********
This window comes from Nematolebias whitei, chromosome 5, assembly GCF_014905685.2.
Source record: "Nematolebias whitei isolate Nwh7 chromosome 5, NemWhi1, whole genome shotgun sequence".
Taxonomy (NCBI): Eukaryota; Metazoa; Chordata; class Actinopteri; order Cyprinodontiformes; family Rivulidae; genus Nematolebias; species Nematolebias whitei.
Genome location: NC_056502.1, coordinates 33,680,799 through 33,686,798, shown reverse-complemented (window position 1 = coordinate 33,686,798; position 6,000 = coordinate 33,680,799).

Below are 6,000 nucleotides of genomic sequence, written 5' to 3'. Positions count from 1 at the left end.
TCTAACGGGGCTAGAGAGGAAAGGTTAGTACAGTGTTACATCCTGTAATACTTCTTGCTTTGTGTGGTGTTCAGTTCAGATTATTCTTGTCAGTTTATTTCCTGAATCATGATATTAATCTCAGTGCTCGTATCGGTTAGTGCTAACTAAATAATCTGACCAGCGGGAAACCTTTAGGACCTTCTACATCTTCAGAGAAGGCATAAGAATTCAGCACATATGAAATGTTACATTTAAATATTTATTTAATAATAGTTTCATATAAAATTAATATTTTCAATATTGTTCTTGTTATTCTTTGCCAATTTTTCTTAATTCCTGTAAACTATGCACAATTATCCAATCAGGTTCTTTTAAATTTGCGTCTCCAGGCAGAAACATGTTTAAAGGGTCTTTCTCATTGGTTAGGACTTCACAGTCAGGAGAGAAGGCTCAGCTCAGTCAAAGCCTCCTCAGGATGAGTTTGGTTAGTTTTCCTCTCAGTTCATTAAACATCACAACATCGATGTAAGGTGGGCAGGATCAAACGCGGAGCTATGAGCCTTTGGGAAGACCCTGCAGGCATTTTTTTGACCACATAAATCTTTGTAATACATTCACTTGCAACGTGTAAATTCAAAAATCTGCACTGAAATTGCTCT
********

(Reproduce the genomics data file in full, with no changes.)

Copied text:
This window comes from Nematolebias whitei, chromosome 5, assembly GCF_014905685.2.
Source record: "Nematolebias whitei isolate Nwh7 chromosome 5, NemWhi1, whole genome shotgun sequence".
Taxonomy (NCBI): Eukaryota; Metazoa; Chordata; class Actinopteri; order Cyprinodontiformes; family Rivulidae; genus Nematolebias; species Nematolebias whitei.
Genome location: NC_056502.1, coordinates 33,680,799 through 33,686,798, shown reverse-complemented (window position 1 = coordinate 33,686,798; position 6,000 = coordinate 33,680,799).

Below are 6,000 nucleotides of genomic sequence, written 5' to 3'. Positions count from 1 at the left end.
TCTAACGGGGCTAGAGAGGAAAGGTTAGTACAGTGTTACATCCTGTAATACTTCTTGCTTTGTGTGGTGTTCAGTTCAGATTATTCTTGTCAGTTTATTTCCTGAATCATGATATTAATCTCAGTGCTCGTATCGGTTAGTGCTAACTAAATAATCTGACCAGCGGGAAACCTTTAGGACCTTCTACATCTTCAGAGAAGGCATAAGAATTCAGCACATATGAAATGTTACATTTAAATATTTATTTAATAATAGTTTCATATAAAATTAATATTTTCAATATTGTTCTTGTTATTCTTTGCCAATTTTTCTTAATTCCTGTAAACTATGCACAATTATCCAATCAGGTTCTTTTAAATTTGCGTCTCCAGGCAGAAACATGTTTAAAGGGTCTTTCTCATTGGTTAGGACTTCACAGTCAGGAGAGAAGGCTCAGCTCAGTCAAAGCCTCCTCAGGATGAGTTTGGTTAGTTTTCCTCTCAGTTCATTAAACATCACAACATCGATGTAAGGTGGGCAGGATCAAACGCGGAGCTATGAGCCTTTGGGAAGACCCTGCAGGCATTTTTTTGACCACATAAATCTTTGTAATACATTCACTTGCAACGTGTAAATTCAAAAATCTGCACTGAAATTGCTCT